Education in Berlin

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Humboldt University, founded in Berlin in 1810, was a much emulated model of a modern university in the 19th century (photochrom from 1900).[1]

Education in Berlin covers the whole spectrum from nurseries, kindergarten, primary education, secondary education, apprenticeships, higher education, adult education and research in Berlin. The German states are primarily responsible for the educational system in Germany.

Kindergarten[edit]

In Berlin, like in Germany, preschool education is the domain of the Kindertagesstätte (literally "children's day site", often shortened to Kita or KITA), which is usually divided into the Kinderkrippe (crèche) for toddlers (age up to 3 years), and the Kindergarten for children who are older than three years and before school. Children in their last Kindergarten year may be grouped into a Vorschule ("preschool") and given special pedagogic attention.

Primary education[edit]

The State of Berlin has a six-year primary education program.

Secondary education[edit]

Before 2011 completing primary school, students progressed to one of the four types of secondary schools for up to six further years: Hauptschule, Realschule, Gymnasium, or Gesamtschule. Since 2011/12, there are only two types of schools:

  • The Sekundarschule: The Senate of Berlin decided that Hauptschulen, Realschulen and Gesamtschulen should be merged to become the new Sekundarschule. The Sekundarschule will be a comprehensive school and serve students from a wide range of abilities. Depending how well they did in school, students graduating from a Sekundarschule will receive the Hauptschulabschluss, the Realschulabschluss or the Abitur.[2] Class size for the Sekundarschule will be 25 students.[3]
  • The Gymnasium (college preparatory school). It was ruled that Berlin's Gymnasien should no longer be allowed to handpick all of their students. It was ruled that while they should be able to pick 65% to 70% of their students, the other places at the Gymnasien are to be allocated by lottery. Every child will be able to enter the lottery, no matter how he or she performed in primary school. It is hoped that this policy will increase the number of working class students attending a Gymnasium.[4] Class size for the Gymnasium will be 32 students.[3]

Since the school year 2006/2007, the abitur in German, mathematics and foreign languages has been marked centrally in Berlin, and five examinations have to be taken instead of four. Students starting in grade 7 in that year or later complete the abitur after twelve years.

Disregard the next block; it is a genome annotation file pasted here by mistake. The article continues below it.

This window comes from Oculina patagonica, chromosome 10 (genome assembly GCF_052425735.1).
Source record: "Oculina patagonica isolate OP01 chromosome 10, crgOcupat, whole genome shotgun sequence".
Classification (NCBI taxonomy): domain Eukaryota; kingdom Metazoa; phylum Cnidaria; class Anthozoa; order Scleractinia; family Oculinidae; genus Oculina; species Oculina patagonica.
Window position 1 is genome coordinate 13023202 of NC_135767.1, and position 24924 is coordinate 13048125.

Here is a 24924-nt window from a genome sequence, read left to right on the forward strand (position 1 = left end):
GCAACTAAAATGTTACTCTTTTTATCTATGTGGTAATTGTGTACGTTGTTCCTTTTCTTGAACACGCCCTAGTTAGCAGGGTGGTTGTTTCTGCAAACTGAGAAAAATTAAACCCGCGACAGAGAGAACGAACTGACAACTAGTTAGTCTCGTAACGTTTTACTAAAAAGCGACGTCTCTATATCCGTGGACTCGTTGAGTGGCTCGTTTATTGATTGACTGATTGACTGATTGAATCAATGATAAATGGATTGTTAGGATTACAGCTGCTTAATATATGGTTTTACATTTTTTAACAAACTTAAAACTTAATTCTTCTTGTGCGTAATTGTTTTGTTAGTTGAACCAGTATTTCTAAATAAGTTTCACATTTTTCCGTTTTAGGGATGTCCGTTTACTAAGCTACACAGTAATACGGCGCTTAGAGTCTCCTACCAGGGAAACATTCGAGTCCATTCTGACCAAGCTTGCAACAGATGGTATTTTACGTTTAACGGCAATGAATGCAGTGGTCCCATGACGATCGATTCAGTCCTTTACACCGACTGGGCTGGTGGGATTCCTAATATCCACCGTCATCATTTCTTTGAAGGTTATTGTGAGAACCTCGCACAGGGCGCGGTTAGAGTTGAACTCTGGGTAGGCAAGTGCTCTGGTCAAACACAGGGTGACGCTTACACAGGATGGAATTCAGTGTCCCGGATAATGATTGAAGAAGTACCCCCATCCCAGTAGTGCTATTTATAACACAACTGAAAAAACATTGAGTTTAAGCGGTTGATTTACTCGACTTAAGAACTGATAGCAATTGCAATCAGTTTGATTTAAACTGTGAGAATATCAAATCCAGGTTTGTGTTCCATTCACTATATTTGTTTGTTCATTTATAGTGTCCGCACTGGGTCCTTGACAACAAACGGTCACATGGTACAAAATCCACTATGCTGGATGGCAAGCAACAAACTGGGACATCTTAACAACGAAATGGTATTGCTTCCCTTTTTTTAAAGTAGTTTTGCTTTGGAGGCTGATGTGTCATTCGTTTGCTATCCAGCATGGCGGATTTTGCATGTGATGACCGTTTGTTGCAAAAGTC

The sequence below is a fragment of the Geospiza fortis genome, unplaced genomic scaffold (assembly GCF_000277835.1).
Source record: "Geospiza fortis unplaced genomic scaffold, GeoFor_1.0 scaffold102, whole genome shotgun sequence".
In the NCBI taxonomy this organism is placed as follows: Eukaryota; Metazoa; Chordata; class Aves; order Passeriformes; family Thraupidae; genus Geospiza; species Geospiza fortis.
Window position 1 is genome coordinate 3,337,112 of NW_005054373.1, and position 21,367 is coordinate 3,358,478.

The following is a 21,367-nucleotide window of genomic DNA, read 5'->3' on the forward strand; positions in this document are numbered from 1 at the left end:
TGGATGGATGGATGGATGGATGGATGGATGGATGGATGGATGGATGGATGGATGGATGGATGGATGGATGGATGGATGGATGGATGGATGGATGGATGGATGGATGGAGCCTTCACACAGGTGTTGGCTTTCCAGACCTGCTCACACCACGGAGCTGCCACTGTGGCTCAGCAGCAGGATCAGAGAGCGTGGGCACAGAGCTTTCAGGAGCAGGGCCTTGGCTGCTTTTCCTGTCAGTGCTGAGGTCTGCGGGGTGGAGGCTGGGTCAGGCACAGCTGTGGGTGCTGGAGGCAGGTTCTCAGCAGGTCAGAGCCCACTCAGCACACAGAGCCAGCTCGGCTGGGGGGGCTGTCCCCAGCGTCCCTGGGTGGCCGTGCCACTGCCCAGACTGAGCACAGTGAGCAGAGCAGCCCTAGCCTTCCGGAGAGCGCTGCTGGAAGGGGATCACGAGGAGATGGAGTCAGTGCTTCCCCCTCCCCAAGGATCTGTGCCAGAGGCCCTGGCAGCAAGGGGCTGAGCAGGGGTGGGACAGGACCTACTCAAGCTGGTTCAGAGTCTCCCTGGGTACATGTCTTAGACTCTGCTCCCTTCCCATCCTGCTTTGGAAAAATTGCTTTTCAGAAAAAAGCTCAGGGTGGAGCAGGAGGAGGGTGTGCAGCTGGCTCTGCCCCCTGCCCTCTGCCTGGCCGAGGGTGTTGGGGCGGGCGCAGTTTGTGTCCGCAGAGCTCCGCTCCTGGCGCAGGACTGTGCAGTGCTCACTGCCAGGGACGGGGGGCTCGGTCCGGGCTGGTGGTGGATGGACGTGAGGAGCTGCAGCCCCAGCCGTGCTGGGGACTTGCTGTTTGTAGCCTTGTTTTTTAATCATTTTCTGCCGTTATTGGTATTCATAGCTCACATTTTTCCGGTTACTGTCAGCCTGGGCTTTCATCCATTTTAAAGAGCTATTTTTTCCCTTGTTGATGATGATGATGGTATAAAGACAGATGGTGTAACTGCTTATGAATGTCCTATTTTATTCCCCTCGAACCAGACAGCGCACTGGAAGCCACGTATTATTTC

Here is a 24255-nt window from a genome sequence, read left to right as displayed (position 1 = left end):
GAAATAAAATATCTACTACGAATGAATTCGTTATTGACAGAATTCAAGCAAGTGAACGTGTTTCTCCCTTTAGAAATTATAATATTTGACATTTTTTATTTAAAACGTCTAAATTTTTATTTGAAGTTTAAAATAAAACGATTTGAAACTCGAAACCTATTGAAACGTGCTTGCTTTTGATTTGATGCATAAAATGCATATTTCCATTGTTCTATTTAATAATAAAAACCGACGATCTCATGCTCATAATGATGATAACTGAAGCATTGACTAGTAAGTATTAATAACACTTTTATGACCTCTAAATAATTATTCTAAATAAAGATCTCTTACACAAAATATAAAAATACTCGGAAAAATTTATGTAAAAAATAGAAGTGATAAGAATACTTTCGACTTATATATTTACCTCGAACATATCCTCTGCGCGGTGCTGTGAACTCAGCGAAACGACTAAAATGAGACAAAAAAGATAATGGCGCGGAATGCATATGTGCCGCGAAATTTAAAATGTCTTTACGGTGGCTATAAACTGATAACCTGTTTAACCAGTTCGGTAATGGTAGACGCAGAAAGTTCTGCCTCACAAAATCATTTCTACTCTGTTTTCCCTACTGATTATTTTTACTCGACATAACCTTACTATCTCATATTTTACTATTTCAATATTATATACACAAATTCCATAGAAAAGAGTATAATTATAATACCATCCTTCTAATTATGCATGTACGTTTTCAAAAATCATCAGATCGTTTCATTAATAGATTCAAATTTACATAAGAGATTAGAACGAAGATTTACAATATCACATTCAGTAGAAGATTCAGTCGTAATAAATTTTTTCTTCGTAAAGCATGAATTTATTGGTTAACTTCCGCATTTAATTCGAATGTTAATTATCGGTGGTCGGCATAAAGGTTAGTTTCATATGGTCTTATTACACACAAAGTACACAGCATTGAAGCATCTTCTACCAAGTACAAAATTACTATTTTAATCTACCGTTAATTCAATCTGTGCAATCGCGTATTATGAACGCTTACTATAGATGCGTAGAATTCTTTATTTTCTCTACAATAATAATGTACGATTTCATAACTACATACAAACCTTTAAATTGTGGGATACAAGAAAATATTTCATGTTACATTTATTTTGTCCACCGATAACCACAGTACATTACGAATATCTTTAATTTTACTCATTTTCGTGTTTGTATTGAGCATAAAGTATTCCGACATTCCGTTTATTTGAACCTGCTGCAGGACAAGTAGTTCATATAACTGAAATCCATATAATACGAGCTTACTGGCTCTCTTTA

Schools[edit]

Gymnasium Steglitz in Berlin

In 2007 Berlin had 878 schools that taught 340,658 children in 13,727 classes and 56,787 trainees in businesses and elsewhere. The city has a six-year primary education program. After completing primary school, students progress to the Sekundarschule (a comprehensive school) or Gymnasium (college preparatory school).

Berlin has a special bilingual school program embedded in the "Europaschule". At participating schools, children are taught the curriculum in German and also in a foreign language, starting in primary school and continuing in high school. Throughout nearly all boroughs, nine major European languages can be chosen as foreign languages in 29 schools.[5]

Notable schools in Berlin include:

Tertiary education[edit]

Universities[edit]

Main building of TU Berlin, one of the largest technical universities in Germany.

The city has four universities and numerous private, professional and technical colleges (Hochschulen or Fachhochschulen), offering students a wide range of disciplines.[6]

Around 175,000 students, among them 20% international students, attend the universities and professional or technical colleges. Student enrollment has grown constantly over the last 10 years. The three largest universities account for around 100,000 students. These are the Humboldt Universität zu Berlin with 35,000 students, the Freie Universität Berlin (Free University of Berlin) with around 35,000 students, and the Technische Universität Berlin with 3009,000 students. The Universität der Künste has about 4,000 students.

See also[edit]

References[edit]

  1. ^ Rüegg 2004, pp. 4–6
  2. ^ Regina Köhler: "So funktioniert Berlins neue Sekundarschule". Berliner Morgenpost. May 13th 2009
  3. ^ a b Alles zum neuen Schulgesetz
  4. ^ Heinz-Peter Meidinger: "Berliner Schullotterie". Profil 07-08/2009 (August 24th. 2009)
  5. ^ "Jahrgangsstufe Null". Der Tagesspiegel (in German). Retrieved 19 August 2008. [not in citation given]
  6. ^ "Metropolis of Sciences". Berlin Partner GmbH. Archived from the original on 2008-04-24. Retrieved 2008-08-19.